A Global Network of Friends
By Ryan Maike
I felt honored and out of place, and at the same time I felt like I was meant to be there.
We were gathering united in Jerusalem for one reason: proclaiming the gospel of Jesus Christ. Almost 2,000 delegates from 50 different nations gathered to affirm God’s call on the Church to proclaim Christ faithfully to the nations at the Global Anglican Future Conference in June 2018. Into this Justin Clifton and I stepped unsure of what exactly to expect. What we found were friends.
Some were old friends. You should have heard the excited chatter that surrounded us as a group of Brazilians spotted Justin and they rushed over to exchange hugs. Some were connections. A bishop from Rwanda scolded me for not stopping in his town as we discovered I drove through it on my way to visiting a mutual friend five years prior. “We would have welcomed you right! Next time do not hesitate. You will stop at my house.” Some were brand new. I remember a Mama Bishop from Nigeria holding my hand and weeping with me over the young lost Americans I see everyday: “We must pray for each other. The tactics are different but the mission is the same.”
Two weeks after arriving home I saw my friend Jonas at church and it seemed he had changed. Instead of an anomaly—a devoted Christian Nigerian man who sometimes wears traditional Nigerian garb to church and who prays so powerfully—now I saw a man with an incredibly rich heritage. In his eyes and in his words I could hear the echoes of the Nigerian brothers and sisters being formed by generations of devotion to God and His Word.
As I meet and talk with Christians in the U.S., I often sense hesitancy about trying to have deep friendships with people from other cultures. “I’m not sure how to relate.” “What if they can’t understand me?” “Nobody likes Americans.” Yes, cross-cultural friendships are hard work. However, we in the Body of Christ have the relating point that can overcome every barrier—we have been accepted by the Creator of the universe into His family. As soon as that connection is established, even through a language barrier the rejoicing begins.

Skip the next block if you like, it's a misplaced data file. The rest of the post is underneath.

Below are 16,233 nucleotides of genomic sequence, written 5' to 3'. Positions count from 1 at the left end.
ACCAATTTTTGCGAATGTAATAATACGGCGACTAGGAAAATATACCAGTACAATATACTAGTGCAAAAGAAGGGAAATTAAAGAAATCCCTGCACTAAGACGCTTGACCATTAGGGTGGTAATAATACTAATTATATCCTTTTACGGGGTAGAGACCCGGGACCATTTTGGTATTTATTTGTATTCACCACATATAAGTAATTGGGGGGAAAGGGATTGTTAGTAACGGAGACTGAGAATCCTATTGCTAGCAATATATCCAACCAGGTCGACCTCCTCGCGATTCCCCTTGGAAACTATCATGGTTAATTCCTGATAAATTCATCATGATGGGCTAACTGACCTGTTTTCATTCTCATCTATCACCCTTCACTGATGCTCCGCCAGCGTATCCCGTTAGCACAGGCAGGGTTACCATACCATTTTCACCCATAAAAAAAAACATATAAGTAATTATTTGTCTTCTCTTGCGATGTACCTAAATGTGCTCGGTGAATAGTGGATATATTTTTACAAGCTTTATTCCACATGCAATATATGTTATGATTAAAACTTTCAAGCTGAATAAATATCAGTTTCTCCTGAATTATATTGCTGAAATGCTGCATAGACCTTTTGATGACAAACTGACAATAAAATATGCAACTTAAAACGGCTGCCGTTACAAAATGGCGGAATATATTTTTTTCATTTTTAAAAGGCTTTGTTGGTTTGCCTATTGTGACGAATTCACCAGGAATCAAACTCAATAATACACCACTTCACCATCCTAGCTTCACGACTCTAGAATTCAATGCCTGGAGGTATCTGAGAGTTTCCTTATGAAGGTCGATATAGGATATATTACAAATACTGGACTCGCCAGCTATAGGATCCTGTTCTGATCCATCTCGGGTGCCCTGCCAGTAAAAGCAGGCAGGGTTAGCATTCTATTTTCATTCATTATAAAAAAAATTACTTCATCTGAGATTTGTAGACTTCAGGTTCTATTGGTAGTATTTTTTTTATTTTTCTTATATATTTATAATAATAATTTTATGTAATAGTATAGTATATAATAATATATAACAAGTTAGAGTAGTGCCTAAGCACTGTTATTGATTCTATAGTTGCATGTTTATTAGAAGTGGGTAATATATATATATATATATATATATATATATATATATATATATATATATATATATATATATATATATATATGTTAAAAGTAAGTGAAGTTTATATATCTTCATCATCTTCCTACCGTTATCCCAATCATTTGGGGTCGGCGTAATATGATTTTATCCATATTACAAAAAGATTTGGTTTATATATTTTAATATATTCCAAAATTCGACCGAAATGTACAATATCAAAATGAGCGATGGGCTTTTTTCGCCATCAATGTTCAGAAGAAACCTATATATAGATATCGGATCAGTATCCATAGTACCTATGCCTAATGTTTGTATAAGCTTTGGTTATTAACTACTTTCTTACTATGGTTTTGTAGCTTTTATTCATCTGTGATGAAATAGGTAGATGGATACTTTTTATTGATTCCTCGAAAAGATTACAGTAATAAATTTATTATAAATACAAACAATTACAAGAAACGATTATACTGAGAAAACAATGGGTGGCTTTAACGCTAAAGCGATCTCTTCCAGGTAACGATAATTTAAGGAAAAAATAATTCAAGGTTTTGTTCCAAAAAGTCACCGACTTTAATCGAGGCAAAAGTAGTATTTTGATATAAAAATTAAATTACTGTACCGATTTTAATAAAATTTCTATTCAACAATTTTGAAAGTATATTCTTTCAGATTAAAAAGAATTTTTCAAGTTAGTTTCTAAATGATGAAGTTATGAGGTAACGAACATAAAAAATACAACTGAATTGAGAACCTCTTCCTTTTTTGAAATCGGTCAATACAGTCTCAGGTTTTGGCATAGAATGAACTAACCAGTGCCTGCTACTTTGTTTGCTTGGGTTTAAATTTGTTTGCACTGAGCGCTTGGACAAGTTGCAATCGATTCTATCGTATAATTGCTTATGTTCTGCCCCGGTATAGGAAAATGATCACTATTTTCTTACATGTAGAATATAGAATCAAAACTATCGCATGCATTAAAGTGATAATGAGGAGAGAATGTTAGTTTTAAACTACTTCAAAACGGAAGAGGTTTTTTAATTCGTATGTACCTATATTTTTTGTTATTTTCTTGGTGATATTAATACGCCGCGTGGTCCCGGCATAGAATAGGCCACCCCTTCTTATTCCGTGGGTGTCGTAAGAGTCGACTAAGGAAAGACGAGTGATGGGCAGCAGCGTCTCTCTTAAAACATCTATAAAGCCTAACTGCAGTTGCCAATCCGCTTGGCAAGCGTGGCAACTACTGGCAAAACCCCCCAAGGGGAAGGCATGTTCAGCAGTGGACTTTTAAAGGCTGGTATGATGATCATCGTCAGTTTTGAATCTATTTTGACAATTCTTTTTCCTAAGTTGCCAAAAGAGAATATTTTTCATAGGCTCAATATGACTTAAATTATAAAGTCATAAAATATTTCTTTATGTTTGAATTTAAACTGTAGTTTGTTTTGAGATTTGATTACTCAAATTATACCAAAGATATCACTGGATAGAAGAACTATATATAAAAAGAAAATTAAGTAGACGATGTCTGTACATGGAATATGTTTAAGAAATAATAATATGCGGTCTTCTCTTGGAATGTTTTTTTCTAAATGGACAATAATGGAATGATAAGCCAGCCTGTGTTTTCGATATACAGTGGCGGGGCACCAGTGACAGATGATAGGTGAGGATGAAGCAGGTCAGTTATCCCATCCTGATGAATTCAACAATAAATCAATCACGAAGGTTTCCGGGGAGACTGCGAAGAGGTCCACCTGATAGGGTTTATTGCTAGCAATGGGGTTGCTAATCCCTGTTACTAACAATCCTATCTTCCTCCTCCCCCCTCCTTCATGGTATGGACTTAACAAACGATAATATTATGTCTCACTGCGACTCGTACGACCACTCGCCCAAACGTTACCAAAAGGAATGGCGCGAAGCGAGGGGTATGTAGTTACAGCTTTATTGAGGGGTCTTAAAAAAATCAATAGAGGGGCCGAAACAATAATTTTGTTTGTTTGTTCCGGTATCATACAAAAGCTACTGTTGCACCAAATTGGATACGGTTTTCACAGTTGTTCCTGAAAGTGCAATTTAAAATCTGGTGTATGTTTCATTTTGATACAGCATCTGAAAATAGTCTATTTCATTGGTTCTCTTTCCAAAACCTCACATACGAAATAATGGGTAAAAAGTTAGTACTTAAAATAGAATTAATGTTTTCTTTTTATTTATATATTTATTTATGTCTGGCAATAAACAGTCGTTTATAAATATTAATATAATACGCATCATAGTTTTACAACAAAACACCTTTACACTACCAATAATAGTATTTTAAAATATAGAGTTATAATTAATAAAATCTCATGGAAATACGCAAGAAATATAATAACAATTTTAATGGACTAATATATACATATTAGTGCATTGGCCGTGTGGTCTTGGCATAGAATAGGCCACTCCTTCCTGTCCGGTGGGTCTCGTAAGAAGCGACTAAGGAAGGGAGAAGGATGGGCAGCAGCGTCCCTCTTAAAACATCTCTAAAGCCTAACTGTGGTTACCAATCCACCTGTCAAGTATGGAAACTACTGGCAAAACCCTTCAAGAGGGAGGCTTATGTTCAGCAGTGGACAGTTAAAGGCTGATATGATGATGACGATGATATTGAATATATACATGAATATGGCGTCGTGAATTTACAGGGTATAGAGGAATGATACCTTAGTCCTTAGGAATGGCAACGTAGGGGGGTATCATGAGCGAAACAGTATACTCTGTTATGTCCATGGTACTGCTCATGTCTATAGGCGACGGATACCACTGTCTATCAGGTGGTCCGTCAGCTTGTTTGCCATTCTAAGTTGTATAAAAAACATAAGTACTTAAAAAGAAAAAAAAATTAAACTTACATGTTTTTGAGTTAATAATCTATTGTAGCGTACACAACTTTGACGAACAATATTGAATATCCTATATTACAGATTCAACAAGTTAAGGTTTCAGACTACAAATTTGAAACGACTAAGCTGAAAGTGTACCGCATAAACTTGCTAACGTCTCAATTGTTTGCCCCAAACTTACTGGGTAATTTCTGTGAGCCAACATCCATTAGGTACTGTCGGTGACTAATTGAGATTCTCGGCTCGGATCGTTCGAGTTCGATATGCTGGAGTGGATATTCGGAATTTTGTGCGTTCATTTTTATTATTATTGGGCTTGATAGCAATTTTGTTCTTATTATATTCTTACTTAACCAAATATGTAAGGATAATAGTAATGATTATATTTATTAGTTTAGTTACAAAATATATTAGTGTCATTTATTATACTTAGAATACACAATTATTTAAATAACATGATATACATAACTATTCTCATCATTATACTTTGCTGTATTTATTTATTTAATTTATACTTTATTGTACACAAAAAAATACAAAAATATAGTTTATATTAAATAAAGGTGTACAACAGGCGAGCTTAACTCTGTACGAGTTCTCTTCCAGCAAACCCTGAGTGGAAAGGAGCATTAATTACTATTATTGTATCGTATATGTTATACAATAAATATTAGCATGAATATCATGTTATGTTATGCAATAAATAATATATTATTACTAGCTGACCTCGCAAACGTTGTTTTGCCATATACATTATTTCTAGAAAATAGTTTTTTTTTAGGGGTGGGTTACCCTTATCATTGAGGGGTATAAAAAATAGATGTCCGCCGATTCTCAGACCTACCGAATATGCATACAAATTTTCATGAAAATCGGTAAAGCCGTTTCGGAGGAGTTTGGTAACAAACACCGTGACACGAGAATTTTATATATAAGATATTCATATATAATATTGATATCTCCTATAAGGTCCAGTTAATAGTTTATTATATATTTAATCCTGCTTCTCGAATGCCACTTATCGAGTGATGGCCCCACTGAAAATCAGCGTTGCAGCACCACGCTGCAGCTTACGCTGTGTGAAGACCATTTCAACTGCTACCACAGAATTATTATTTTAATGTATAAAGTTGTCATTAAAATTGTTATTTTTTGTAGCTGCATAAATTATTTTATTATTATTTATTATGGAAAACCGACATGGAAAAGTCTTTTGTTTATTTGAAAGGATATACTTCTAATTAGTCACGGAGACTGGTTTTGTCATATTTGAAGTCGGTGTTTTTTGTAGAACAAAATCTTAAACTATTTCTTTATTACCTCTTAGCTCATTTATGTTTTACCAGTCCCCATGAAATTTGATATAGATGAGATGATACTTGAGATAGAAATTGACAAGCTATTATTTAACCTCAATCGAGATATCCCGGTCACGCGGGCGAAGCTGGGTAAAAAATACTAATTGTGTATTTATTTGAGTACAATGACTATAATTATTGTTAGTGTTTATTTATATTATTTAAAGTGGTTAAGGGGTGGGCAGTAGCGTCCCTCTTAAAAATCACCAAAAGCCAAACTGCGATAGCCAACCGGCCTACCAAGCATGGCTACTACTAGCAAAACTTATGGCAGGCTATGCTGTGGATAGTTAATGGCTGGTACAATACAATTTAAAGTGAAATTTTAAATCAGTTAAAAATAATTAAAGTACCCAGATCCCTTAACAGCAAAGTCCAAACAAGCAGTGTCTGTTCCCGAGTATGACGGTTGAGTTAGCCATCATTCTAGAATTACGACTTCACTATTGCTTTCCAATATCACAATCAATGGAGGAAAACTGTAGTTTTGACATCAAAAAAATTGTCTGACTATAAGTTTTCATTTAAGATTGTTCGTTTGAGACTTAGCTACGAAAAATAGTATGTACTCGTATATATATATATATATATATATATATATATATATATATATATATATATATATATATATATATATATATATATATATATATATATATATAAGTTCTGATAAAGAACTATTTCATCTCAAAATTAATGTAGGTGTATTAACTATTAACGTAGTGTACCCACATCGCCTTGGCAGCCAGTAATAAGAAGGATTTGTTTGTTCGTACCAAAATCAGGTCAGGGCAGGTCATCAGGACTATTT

As UA, we strive to always follow God wherever He leads us. Everywhere we have gone in North America, Africa, and South America, we find that He’s gone before us, preparing worshipers and transforming lives from hopelessness to joy. Friendships quickly spring up as we write songs and connect over our shared love for the Lord. Through our roots in the Anglican reformation we have had the blessing and opportunity to receive from the brothers and sisters in Christ all over the world as they pray for us, send missionaries to our neighborhoods, and train us in Biblical devotion and how to stand firm for the faith.
Our global connections at UA songwriting retreats give our worship and the creative process a depth and richness that we couldn’t achieve on our own. As Justin and I worshiped in Jerusalem, voices around us were lifted up in worship with many accents and often in other languages. A richly woven tapestry of praise washed all around us, and ever since that day we talk excitedly about singing the eternal song of heaven. Rhythms, harmonies, and passion combined into one voice of worship: a mini picture of Revelation 7, where all the nations raise their voices in praise of Jesus, the Lamb of God. Here on earth we have the opportunity to practice for that eternal joy. I hope you’ll experience this by coming to our Global Retreat in September! With people from all over the world, we’ll be practicing for Eternity!
Did this blog stir your heart to engage with the worldwide movement of United Adoration? Send us an email at [email protected]! If the Lord is encouraging you to immediate action, come to our Global Community Songwriting Retreat on September 27-29, 2018 in Fort Wayne, IN!
Ryan serves as the Great Lakes Regional Director for United Adoration. He is also on staff at His Church Anglican in Livonia, Michigan.